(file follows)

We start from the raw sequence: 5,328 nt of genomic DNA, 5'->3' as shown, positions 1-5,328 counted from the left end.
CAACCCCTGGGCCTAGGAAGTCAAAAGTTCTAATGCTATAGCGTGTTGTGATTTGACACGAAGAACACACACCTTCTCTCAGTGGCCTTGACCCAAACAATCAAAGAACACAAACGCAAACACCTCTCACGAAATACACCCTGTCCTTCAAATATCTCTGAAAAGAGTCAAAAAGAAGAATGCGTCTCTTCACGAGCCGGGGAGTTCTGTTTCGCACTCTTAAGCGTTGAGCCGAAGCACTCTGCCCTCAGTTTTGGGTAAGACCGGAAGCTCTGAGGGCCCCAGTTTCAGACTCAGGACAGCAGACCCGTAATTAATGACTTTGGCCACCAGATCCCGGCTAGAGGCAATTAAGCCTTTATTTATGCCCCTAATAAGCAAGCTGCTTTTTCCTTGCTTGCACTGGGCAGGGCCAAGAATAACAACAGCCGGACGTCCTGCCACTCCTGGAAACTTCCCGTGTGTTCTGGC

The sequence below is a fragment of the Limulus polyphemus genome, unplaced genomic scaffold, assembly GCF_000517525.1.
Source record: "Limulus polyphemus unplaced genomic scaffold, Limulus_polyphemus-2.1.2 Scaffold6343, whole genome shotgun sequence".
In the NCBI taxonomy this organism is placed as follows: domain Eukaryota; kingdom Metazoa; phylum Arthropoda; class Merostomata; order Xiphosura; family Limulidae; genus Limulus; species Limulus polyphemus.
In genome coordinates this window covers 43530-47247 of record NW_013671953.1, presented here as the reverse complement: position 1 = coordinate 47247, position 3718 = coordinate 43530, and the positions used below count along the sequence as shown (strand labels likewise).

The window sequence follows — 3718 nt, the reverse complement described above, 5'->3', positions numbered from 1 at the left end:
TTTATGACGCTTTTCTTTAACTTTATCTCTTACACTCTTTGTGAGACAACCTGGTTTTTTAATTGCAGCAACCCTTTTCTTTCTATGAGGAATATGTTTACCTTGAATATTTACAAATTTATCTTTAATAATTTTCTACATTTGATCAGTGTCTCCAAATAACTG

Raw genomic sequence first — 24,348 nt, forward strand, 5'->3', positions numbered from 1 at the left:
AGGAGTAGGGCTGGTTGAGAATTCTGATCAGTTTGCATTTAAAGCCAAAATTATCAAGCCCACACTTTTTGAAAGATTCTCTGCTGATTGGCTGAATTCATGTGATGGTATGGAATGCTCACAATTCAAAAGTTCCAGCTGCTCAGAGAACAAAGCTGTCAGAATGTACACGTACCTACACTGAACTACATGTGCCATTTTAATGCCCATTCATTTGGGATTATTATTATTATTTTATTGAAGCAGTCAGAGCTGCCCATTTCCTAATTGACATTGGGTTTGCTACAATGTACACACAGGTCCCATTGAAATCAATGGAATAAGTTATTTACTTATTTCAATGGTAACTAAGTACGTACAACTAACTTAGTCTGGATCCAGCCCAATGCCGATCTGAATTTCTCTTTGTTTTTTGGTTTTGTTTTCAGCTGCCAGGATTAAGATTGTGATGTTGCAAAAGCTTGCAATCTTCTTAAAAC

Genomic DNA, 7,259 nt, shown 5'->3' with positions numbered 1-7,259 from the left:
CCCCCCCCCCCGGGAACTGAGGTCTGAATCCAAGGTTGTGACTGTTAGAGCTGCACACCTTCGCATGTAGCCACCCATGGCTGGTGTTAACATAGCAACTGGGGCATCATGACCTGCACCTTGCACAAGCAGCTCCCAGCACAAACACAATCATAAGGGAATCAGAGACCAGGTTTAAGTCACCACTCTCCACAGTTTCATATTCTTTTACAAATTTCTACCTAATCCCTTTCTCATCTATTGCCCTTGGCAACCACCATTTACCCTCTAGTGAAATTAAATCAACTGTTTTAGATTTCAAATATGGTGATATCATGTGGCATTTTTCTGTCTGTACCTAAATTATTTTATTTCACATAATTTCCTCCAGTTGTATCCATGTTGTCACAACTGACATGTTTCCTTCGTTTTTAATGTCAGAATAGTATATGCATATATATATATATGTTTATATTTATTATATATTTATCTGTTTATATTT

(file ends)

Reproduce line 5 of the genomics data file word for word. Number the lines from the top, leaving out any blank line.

In the NCBI taxonomy this organism is placed as follows: domain Eukaryota; kingdom Metazoa; phylum Arthropoda; class Merostomata; order Xiphosura; family Limulidae; genus Limulus; species Limulus polyphemus.